Ed funding debate takes Pioneer detour
The debate over increased state funding for education took a detour last week as the Pioneer Institute and its critics tangled over a reform proposal designed to give the state more leverage at the local school level.
It started on March 10, when Charles Chieppo and Jamie Gass of the Pioneer Institute proposed in a CommonWealth op-ed that the state should invest more in K-12 education but that the additional aid should come with the power to appoint a proportional number of local school committee members. If a community gets 50 percent of its school funding from the state, then the state should get to appoint 50 percent of the school committee members.
“This approach would pair more money with the appointment of officials whose role it would be to safeguard the interests of those who rightly expect improved performance in return for their investment,” Chieppo and Gass argued. “The state appointees could be chosen to provide needed managerial skills or academic expertise. Just as important, they would be independent, free of cozy ties to the school district they’re entrusted with reforming.”
Matt Malone, the superintendent of the Fall River schools, responded using the school system’s official Twitter account. “Blah Blah #Bozos big mouth bureaucratic #wonks who think they know more than those who work w/ children in schools – in the #Arena @TeddyRoosevIt – Support the cornerstone of #democracy – elected school committees not #privatization.”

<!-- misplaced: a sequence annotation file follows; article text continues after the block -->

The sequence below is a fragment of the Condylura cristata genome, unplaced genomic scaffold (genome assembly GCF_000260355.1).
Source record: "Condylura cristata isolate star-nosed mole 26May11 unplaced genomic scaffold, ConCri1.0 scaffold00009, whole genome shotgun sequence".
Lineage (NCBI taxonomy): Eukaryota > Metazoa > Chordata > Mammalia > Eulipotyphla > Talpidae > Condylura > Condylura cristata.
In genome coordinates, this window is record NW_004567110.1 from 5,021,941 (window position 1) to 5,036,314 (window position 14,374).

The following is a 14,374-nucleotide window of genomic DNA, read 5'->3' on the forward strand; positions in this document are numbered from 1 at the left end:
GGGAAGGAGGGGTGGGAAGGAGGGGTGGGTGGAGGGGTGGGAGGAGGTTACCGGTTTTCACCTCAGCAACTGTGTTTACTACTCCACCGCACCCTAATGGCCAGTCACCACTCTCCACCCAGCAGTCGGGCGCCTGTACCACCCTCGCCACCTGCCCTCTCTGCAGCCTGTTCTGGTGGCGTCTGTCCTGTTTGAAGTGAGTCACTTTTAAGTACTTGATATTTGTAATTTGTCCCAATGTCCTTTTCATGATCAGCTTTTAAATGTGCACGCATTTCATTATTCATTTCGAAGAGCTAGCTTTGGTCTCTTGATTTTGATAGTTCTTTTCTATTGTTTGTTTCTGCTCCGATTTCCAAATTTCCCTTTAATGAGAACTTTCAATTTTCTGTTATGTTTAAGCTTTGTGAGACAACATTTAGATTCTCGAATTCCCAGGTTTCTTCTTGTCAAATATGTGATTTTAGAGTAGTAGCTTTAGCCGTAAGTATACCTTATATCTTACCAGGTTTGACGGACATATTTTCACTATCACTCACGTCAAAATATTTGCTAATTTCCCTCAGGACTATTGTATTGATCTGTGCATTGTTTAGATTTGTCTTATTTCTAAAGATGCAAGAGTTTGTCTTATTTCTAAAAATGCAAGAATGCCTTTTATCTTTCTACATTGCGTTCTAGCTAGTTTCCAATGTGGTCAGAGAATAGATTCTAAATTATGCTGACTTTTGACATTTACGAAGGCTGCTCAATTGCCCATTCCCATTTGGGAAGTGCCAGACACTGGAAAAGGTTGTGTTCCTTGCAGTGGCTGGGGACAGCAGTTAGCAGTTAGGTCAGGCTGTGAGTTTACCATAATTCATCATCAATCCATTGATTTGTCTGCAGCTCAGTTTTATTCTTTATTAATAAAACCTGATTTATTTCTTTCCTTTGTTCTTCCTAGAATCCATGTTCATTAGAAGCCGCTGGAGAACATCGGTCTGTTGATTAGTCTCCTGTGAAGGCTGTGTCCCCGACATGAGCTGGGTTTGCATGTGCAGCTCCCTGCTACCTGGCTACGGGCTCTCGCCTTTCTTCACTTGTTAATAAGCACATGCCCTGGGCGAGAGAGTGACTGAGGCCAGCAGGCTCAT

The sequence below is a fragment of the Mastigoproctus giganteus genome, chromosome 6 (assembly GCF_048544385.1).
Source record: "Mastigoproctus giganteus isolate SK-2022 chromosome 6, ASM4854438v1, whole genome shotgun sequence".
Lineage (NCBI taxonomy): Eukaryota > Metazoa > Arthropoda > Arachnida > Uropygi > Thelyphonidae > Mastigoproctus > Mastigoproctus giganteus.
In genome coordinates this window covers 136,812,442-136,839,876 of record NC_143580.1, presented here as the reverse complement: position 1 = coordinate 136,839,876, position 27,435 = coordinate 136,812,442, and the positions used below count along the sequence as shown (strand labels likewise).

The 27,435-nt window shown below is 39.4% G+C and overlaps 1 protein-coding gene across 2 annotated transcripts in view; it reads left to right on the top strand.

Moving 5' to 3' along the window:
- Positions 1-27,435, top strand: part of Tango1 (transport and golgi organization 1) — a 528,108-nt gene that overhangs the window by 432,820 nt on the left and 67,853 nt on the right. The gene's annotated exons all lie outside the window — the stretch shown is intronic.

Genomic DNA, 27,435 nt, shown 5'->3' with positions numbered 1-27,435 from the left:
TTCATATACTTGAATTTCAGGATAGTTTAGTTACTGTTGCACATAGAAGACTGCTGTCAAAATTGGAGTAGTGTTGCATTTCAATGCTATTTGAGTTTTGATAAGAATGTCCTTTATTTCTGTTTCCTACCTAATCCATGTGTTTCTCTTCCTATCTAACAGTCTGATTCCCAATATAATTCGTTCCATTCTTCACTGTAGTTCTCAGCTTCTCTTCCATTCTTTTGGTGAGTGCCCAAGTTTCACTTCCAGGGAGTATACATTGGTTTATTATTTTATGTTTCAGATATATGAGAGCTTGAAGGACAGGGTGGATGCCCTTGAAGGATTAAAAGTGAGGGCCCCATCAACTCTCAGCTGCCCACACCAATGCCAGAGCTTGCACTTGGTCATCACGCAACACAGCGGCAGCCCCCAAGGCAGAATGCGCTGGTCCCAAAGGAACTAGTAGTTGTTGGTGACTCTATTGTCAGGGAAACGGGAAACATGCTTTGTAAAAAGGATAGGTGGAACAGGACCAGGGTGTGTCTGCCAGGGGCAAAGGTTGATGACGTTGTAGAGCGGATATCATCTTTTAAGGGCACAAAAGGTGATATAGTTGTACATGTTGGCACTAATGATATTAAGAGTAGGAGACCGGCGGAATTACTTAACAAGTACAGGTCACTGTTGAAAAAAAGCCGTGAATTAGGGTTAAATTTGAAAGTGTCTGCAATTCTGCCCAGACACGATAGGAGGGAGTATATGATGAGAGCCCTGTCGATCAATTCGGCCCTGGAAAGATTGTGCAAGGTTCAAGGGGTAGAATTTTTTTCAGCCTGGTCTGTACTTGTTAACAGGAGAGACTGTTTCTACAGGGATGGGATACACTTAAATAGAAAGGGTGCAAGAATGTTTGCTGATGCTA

Malone invited Chieppo to come to Fall River to see what the school system is doing. “Talk is cheap and your articles are boring so we would love to host you to change your perception on what we do,” he tweeted.
Chieppo told the Herald-News that Malone’s rant on the school system’s Twitter account was unprecedented. “I’m not a social media expert, but I thought it’s one thing when a ‘bozo’ like me writes controversial stuff on Twitter, but for Fall River schools to write something like that it was really kind of mind boggling,” he said. “It’s incredibly amateurish. It’s another step in Malone’s longtime seeming desire to be the most immature guy in the room.”
Chieppo’s comments seemed a lot like name-calling, even though Pioneer issued a “responsible reply” to Malone’s comments promising there would be no name calling, just facts with links to data and sources.
Malone received the backing of Glenn Koocher, the executive director of the Massachusetts Association of School Committees, who said “sometimes you’ve got to toss a rhetorical bomb in order to get yourself noticed.”
Maurice Cunningham, an associate professor of political science at UMass Boston, also weighed in on the unfairness of Pioneer’s proposal and the hidden agenda of Pioneer’s conservative backers (David Koch, the Walton Family Foundation, etc.). Cunningham said the Pioneer proposal creates a two-tier democracy.
“If you’re driving a Beamer you get all the voting rights of full citizenship,” he said. “If you’re driving a Beater, you get some voting rights but don’t get to vote for school committee in your town.”
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MEDIAAn editorial in the MetroWest Daily News, which is owned by GateHouse Media, appeals for financial support in the form of subscriptions and advertising.
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